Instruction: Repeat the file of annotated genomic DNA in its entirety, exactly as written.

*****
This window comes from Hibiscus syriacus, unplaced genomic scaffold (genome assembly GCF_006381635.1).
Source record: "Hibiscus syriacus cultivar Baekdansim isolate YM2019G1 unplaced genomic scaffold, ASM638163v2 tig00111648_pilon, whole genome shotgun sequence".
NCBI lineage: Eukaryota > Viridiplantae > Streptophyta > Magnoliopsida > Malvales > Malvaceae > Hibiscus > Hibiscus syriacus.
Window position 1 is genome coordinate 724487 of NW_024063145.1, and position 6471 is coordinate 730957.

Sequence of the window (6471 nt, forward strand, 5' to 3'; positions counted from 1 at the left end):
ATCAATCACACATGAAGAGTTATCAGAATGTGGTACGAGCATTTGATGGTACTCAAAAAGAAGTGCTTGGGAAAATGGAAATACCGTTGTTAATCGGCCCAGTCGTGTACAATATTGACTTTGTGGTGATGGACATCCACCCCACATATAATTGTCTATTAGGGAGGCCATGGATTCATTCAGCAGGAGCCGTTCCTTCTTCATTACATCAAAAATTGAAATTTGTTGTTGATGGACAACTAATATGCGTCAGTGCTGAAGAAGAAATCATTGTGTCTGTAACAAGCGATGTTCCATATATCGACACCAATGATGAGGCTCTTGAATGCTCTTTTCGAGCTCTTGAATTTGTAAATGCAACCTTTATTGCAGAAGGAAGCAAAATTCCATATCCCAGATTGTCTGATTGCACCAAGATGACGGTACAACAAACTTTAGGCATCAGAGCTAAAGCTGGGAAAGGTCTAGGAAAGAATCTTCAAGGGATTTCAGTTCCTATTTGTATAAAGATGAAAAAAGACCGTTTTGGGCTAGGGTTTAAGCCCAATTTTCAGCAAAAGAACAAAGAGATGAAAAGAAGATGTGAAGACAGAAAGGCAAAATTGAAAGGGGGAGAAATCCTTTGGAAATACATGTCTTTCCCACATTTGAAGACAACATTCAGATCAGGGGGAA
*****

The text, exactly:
This window comes from Hibiscus syriacus, unplaced genomic scaffold (genome assembly GCF_006381635.1).
Source record: "Hibiscus syriacus cultivar Baekdansim isolate YM2019G1 unplaced genomic scaffold, ASM638163v2 tig00111648_pilon, whole genome shotgun sequence".
NCBI lineage: Eukaryota > Viridiplantae > Streptophyta > Magnoliopsida > Malvales > Malvaceae > Hibiscus > Hibiscus syriacus.
Window position 1 is genome coordinate 724487 of NW_024063145.1, and position 6471 is coordinate 730957.

Sequence of the window (6471 nt, forward strand, 5' to 3'; positions counted from 1 at the left end):
ATCAATCACACATGAAGAGTTATCAGAATGTGGTACGAGCATTTGATGGTACTCAAAAAGAAGTGCTTGGGAAAATGGAAATACCGTTGTTAATCGGCCCAGTCGTGTACAATATTGACTTTGTGGTGATGGACATCCACCCCACATATAATTGTCTATTAGGGAGGCCATGGATTCATTCAGCAGGAGCCGTTCCTTCTTCATTACATCAAAAATTGAAATTTGTTGTTGATGGACAACTAATATGCGTCAGTGCTGAAGAAGAAATCATTGTGTCTGTAACAAGCGATGTTCCATATATCGACACCAATGATGAGGCTCTTGAATGCTCTTTTCGAGCTCTTGAATTTGTAAATGCAACCTTTATTGCAGAAGGAAGCAAAATTCCATATCCCAGATTGTCTGATTGCACCAAGATGACGGTACAACAAACTTTAGGCATCAGAGCTAAAGCTGGGAAAGGTCTAGGAAAGAATCTTCAAGGGATTTCAGTTCCTATTTGTATAAAGATGAAAAAAGACCGTTTTGGGCTAGGGTTTAAGCCCAATTTTCAGCAAAAGAACAAAGAGATGAAAAGAAGATGTGAAGACAGAAAGGCAAAATTGAAAGGGGGAGAAATCCTTTGGAAATACATGTCTTTCCCACATTTGAAGACAACATTCAGATCAGGGGGAA